Nine Inch Nails Review Royale: Hesitation Marks

Nine Inch Nails

Hesitation Marks

nine inch nails, nin, hesitation marks, album, cover, art

Austin’s Take

If I were to sit down and make two lists, one featuring my favorite studio artists and one featuring my favorite live artists, I doubt there would be much crossover.  One band that would certainly make both lists is Nine Inch Nails, my favorite live show and easily one of my top five studio artists.  Understandably, I was pumped to find out Trent Reznor and co. would be releasing a new studio album and embarking on a massive world tour this year.  But as with most high profile releases, Hesitation Marks carried lofty expectations most records can’t hope to fulfill.  So while NIN’s latest doesn’t break the mold on the artist, popular music, or anything really, I’m happy to say that at least it is a good album that shows no break in the attention to detail, quality songwriting, and emotional intensity we have come to expect from Reznor.

Bookended by an atmospheric intro and outro in “The Eater of Dreams” and “Black Noise”, what falls in the middle is closer to With Teeth than any other album Reznor has put out throughout his career.  It’s ostensibly a very hook-based album focusing on tight song structures rather than the experimental meandering of masterpiece The Fragile.

There are two things about Hesitation Marks that certainly must be noted.  First, the songs may be the most consistently delicate he has written in his career.  “Find My Way” and “While I’m Still Here” highlight this side of the album, while “All Time Low” carries the banner of funk, and lead singles “Copy of A” and “Came Back Haunted” harken back to the style most easily attributed to Nine Inch Nails.  Overall, the album manages to throw in a bit of everything Reznor does very well.  He is now an artist that is completely aware of his strengths and he plays to them nicely.

As always, there a couple tracks that don’t quite take off, due mostly probably to overindulgence in the production, but it’s better to see an artist trying to do too much on a particular track than rehashing old material.  Hesitation Marks will be a grower and maybe even find itself as one of my favorites of the year.  Time will tell.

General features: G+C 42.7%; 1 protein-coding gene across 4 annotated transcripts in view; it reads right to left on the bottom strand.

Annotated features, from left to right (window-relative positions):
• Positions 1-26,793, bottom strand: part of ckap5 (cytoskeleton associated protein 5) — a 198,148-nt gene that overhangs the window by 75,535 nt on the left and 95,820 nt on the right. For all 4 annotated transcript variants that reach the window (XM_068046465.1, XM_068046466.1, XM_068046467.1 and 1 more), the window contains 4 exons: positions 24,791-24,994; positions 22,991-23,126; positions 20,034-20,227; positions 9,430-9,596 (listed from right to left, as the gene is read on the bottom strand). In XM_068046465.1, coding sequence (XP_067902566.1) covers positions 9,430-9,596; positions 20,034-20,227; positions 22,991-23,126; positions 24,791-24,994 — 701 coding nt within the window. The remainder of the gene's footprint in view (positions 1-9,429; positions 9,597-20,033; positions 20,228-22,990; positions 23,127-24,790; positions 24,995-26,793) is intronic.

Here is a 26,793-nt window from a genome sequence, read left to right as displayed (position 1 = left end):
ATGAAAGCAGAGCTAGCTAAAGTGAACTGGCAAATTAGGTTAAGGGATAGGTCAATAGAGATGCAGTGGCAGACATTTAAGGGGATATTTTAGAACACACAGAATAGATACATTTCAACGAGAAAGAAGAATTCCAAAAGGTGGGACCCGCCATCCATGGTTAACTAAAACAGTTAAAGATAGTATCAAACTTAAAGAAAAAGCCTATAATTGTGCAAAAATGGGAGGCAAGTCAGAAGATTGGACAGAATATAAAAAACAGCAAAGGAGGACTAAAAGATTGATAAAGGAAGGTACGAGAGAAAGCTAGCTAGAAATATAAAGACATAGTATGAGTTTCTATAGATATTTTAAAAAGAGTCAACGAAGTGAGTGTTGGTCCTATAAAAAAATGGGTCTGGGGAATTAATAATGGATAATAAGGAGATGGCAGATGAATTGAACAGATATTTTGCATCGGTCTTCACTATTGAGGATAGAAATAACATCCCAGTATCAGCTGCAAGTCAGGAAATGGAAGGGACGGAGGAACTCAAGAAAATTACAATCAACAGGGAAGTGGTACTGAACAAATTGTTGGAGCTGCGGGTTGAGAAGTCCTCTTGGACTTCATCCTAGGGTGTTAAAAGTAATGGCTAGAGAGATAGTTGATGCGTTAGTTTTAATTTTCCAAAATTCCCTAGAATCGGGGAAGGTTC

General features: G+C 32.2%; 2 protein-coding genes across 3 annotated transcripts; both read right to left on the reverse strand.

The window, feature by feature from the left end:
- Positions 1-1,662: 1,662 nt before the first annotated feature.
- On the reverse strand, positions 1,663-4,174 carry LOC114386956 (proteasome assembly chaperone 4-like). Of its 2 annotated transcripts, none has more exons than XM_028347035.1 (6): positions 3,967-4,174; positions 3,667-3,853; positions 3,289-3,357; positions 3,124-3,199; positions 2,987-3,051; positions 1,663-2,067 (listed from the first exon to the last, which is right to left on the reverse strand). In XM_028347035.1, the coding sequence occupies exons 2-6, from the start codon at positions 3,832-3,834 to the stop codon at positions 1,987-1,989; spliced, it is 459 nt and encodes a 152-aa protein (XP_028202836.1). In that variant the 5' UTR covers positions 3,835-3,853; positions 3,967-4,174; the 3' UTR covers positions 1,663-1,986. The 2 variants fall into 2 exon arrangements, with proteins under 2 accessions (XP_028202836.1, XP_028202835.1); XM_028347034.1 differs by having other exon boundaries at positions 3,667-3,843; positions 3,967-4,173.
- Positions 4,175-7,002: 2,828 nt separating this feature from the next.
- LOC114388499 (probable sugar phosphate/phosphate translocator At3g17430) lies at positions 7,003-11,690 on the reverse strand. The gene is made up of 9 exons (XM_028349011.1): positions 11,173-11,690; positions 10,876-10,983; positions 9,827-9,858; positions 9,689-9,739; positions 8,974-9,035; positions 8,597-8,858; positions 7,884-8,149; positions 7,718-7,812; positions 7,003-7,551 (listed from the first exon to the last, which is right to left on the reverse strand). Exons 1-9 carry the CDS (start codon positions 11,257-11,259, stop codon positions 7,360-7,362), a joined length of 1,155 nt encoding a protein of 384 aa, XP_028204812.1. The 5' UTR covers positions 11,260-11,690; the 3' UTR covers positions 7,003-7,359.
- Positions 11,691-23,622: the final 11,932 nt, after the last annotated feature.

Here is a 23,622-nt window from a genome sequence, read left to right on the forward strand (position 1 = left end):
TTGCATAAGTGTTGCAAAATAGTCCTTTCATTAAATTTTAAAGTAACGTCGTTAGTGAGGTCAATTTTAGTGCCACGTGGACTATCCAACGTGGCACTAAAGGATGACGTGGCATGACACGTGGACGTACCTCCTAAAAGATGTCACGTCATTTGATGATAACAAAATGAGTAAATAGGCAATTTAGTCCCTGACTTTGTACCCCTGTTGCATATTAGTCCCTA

Wes’s Words

Not to be too boring, but many of Austin’s thoughts on Hesitation Marks also came immediately to my mind when listening to the album. For one, the album is extremely hook-heavy (really world-class driving music), with many very tight pop songs filling the album out. I also connected it most to With Teeth, which was also had his most ready-made singles built in.

Also, Reznor is mostly sticking to his strengths here, sticking with only the best elements from the idiosyncratic NIN sound.  There are a couple wrinkles though. The album is more groove-centric than any other  album NIN has done, which strikes me as a very Talking Heads influenced move, a band that Reznor has unabashedly praised throughout his career. Songs like “Running” and “Copy of A” have a Fear of Music vibe, the way they build layers upon layers on dark, primal grooves.  The band is even doing a Stop Making Sense-inspired stage show for this world tour, which isn’t a subtle influence in the least: in fact certain aspects of it, are taken straight from the legendary live show with little to no change. The second wrinkle is “Everything”, one of the few songs Reznor has ever produced in a clear major key, actually sounding like a very positive, life-affirming song: initially a weird look for Reznor except the song kills. It has very melodic Cure-like guitar riffs and a punchy, enduring spirit.

This is not a groundbreaking album and probably could have been a track or two shorter, but all in all, this is a more-than-fine late career album from Reznor that will be worth returning to years later.



Todd’s Take

Nine Inch Nails is usually one band that all three of us at LxL tend to totally agree on. Live shows and studio work alike, Wes, Austin, and I see pretty much eye to eye on Trent’s career. This album is no exception. It adds up to a fairly boring read, so for that we apologize. There is just not much controversy to be had here. The album is great, especially for someone this late in his career that has decided to go with a new sound without abandoning his roots. Yes, there is a track or two extra on the album, but it’d be hard to decide which track to even cut, so why not just keep them all.

One thing I found funny was how some of these tracks could almost be taken to the dance floor. Songs like  “Disappointed”, “Satellite”, and “I Would For You” all begin with some bouncy beats that would have you believe you were about to be clubbin’. That vibe gets slightly defused when vocals kick in, but not entirely so. It is certainly the happiest, most bright we have heard from a NIN album thus far. The With Teeth comparison is justified, but Hesitation Marks still stands as Reznor;s most positive sounding work yet. As I said in my short breakdown of the song “Everything” a few weeks ago, this old dog still has some new tricks left in him, and for that Trent Reznor, we thank you.



Aggregate Score: 8.7/11

Can’t Miss: “Find My Way”, “While I’m Still Here”, “All Time Low” , “Copy of A” , “Everything”, “Disappointed”, “Satellite”

Can’t Hit: None In Particular

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